26. The Structure of Atoms • Summarise and/or define: • Nuclear model of the atom, Protons, Neutrons, Electrons, Sub-atomic particles, Ions, Elements, Atom, Atomic number, Mass number, Isotopic symbol, Isotopes, Atomic emission spectrum.

  27. 16 E.g. Oxygen: O 8 Atomic numbers, Mass numbers • There are 3 types of subatomic particles. We already know about electrons (e–) & protons (p+). Neutrons (n0) were also shown to exist (1930s). • They have: no charge, a mass similar to protons • Elements are often symbolized with their mass number and atomic number • These values are given on the periodic table. • For now, round the mass # to a whole number. • These numbers tell you a lot about atoms. • # of protons = # of electrons = atomic number • # of neutrons = mass number – atomic number • Calculate # of e–, n0, p+ for Ca, Ar, and Br.

  28. Atomic Mass p+ n0 e– Ca 20 40 20 20 20 Ar 18 40 18 22 18 Br 35 80 35 45 35

  29. Review • Complete the revision questions page 9 (8 – 11). Check and review your answers • What is the symbol for the Atomic number? • Z • What is the symbol for the Mass number? • A

  30. Isotopes and Radioisotopes • Atoms of the same element that have different numbers of neutrons are called isotopes. • Due to isotopes, mass #s are not round #s. • Li (6.9) is made up of both 6Li and 7Li.relative atomic mass • Often, at least one isotope is unstable. • It breaks down, releasing radioactivity. • These types of isotopes are called radioisotopes Q- Sometimes an isotope is written without its atomic number - e.g. 35S (or S-35). Q- Draw B-R diagrams for the two Li isotopes. A- The atomic # of an element doesn’t change Although the number of neutrons can vary, atoms have definite numbers of protons.

  31. 3 p+ 3 n0 3 p+ 4 n0 2e– 1e– 2e– 1e– 6Li 7Li Isotopes Isotopes of Lithium illustration For more lessons, visit

  32. Isotopes • All atoms of a particular element have the same number of protons. • Atoms with the same number of protons but a different number of neutrons are called isotopes • Isotopes have similar chemical properties because their electron structure is the same. They have different physical properties due to their different masses. • List the three naturally occurring isotopes of oxygen.

  33. Oxygen • Isotopes of Oxygen • There are three stable isotopes of oxygen that lead to oxygen (O) having a standard atomic mass of 15.9994(3) amu • Naturally occurring oxygen is composed of three stable isotopes, 16O, 17O, and 18O, with 16O being the most abundant (99.762% natural abundance). Known oxygen isotopes range in mass number from 12 to 24

  34. Review • Work through the sample problem on page 10 • Complete the revision questions pages 10, 11 (12 – 17). Check and review your answers.

  35. Atomic Emission Spectrum • Every element emits light if it is heated by passing an electric discharge through its gas or vapour • This happens because the atoms of the element absorb energy, then lose it and emit it as light. • Atomic emission spectrum consist of separate lines of coloured light, each line of the spectrum corresponding to one particular frequency of light being given off by the atom: therefore each line corresponds to one exact amount of energy being emitted.

  36. Electrons orbit the nucleus in “shells” Bohr’s model • Electrons can be bumped up to a higher shell if hit by an electron or a photon of light. There are 2 types of spectra: continuous spectra & line spectra. It’s when electrons fall back down that they release a photon. These jumps down from “shell” to “shell” account for the line spectra seen in gas discharge tubes (through spectroscopes).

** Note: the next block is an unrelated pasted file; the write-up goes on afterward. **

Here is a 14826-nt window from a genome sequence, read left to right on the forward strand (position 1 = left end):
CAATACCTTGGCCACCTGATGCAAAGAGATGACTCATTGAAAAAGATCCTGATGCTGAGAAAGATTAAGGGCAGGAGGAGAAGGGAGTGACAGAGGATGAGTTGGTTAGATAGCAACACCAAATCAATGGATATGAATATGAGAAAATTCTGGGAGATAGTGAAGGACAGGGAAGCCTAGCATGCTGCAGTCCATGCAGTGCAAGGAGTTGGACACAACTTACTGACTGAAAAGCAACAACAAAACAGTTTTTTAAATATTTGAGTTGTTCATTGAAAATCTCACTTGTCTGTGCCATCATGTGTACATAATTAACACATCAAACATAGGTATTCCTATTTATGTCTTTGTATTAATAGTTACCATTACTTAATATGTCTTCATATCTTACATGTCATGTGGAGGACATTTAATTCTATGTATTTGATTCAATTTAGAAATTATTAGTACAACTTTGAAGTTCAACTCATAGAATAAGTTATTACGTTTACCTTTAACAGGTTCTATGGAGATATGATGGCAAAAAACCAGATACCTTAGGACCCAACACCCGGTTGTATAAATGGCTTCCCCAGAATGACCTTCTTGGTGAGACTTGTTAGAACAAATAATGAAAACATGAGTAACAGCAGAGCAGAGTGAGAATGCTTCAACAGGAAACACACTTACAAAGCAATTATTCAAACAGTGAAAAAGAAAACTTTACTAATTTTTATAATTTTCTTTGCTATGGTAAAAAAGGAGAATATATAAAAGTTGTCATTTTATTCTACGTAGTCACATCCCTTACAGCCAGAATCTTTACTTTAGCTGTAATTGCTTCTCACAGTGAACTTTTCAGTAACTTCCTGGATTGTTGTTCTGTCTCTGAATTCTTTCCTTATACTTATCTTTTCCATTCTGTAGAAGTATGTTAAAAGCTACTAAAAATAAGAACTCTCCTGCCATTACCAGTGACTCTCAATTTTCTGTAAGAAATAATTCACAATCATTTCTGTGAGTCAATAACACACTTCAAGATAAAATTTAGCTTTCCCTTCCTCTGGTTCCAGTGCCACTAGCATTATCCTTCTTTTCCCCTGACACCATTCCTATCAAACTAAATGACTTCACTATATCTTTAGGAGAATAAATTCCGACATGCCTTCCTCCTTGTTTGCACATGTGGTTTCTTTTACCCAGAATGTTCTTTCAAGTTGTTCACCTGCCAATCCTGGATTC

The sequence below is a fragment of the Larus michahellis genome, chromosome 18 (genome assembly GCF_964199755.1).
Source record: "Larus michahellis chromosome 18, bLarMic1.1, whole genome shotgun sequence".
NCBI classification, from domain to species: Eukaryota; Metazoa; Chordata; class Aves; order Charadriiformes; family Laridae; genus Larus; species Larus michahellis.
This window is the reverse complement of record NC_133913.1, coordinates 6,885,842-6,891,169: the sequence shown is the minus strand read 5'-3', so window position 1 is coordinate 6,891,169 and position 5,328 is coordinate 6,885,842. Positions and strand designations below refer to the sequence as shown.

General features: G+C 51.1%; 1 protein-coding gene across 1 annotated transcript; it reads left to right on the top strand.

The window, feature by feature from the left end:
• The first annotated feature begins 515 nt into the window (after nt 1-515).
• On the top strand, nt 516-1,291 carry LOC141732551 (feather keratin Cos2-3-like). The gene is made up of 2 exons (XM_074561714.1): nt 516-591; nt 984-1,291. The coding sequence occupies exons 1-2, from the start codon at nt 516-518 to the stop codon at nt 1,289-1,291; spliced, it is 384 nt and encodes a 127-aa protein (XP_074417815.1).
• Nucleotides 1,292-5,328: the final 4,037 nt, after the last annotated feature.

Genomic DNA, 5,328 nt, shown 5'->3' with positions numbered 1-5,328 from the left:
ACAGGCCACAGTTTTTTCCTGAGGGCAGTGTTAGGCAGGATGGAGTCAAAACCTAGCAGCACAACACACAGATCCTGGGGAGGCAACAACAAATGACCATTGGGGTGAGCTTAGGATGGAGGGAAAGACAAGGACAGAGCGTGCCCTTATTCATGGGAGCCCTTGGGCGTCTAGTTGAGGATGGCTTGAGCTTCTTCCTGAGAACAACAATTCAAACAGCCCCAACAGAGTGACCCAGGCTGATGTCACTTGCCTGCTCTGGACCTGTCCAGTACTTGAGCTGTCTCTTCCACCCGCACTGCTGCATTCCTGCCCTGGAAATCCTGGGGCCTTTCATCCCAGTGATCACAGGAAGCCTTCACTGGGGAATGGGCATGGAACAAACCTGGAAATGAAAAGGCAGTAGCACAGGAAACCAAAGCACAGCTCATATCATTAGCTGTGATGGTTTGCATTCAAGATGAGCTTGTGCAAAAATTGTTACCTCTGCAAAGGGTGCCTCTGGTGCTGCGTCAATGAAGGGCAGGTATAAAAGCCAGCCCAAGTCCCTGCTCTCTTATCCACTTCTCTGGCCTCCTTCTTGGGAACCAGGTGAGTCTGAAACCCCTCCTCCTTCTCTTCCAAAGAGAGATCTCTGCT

37. 3 p+ 4 n0 2e– 1e– Bohr - Rutherford diagrams • Putting all this together, we get B-R diagrams • To draw them you must know the # of protons, neutrons, and electrons (2,8,8,2 filling order) • Draw protons (p+), (n0) in circle (i.e. “nucleus”) • Draw electrons around in shells He Li Li shorthand 3 p+ 4 n0 2 p+ 2 n0 Draw Be, B, Al and shorthand diagrams for O, Na

  38. Be B 4 p+ 5 n° 5 p+ 6 n° O Na 8 p+ 8 n° 11 p+ 12 n° 2e– 6e– 2e– 8e– 1e– Al 13 p+ 14 n°

  39. Bohr’s energy levels • How does Bohr’s model explain the Atomic Emission Spectrum. • Define the terms: ground state, energy levels, excited state, photon • Why does Bohr’s model not explain atoms more complex than Hydrogen? • What is the Quantum mechanics model?

  40. Electron Shells • The regions of space surrounding the nucleus. • The electron shells are labelled K, L, M, N and numbered 1, 2, 3, 4 • A definite energy level is associated with each shell (K – closest the nucleus – lowest energy). Therefore an electron has to gain energy to move away from the nucleus.

  41. Electron Shells • If an electron gains enough energy to completely leave the atom, the particle that is left is not longer neutral and called a positive ion. • Explain how K can become K+. What is the difference in the protons and electrons when K becomes a positive ion?

  42. Electron Configuration • Electron configuration – arrangement of electrons in shells • The maximum number of electrons that each shell can hold is 2n2 where n is the number or energy level

  43. Electron Configuration • Electron shells are filled in order from the nucleus (lowest energy level first – K) • For the first 20 elements the outer shell never has more than 8 electrons • The outer shell electrons mainly determine the chemical properties of an element.

  44. Electron Configuration • Each electron has its own distinct energy, this energy corresponds to the energy level it occupies • Electrons can gain or lose energy, but that amount of energy gained or lost is a fixed amount of energy. • This fixed amount of energy gained allows an electron to move to a higher energy level.

  45. Electron Configuration • Ground state – electrons occupy the lowest available oribitals. • Excited state – unstable condition, electrons temporarily move to a higher energy level. • When electrons are subject to stimuli such as heat, light, or electricity, electrons may absorb energy and temporarily move to a higher energy level.

  46. Electron Configuration • Chemical properties are based on the number of electrons in the outer energy level. • Valence electrons are these outer electrons. • Quantum theory – explains chemical behaviourof atoms. • Quantum numbers – electrons are described as a set of four numbers

  47. Electron Configuration • First number describes the major energy level of the electron and is called the principle energy level. • Principle energy levels have sublevels. There are as many sublevels as the number of that energy level. • s is the first sublevel, p is the second, d is the third and f is the fourth. • ie) 3s means third energy level and first sublevel

  48. Electron Configuration • Electron configuration – distribution of electrons in an atom. • Electron configuration for oxygen would be 1s22s22p4

  49. Review • Atomic structure on line multiple choice • Periodic Table quiz • atomic structure quiz • Complete the revision questions pages 14, 15 (18 – 22). Check and review your answers.

  50. Elements make compounds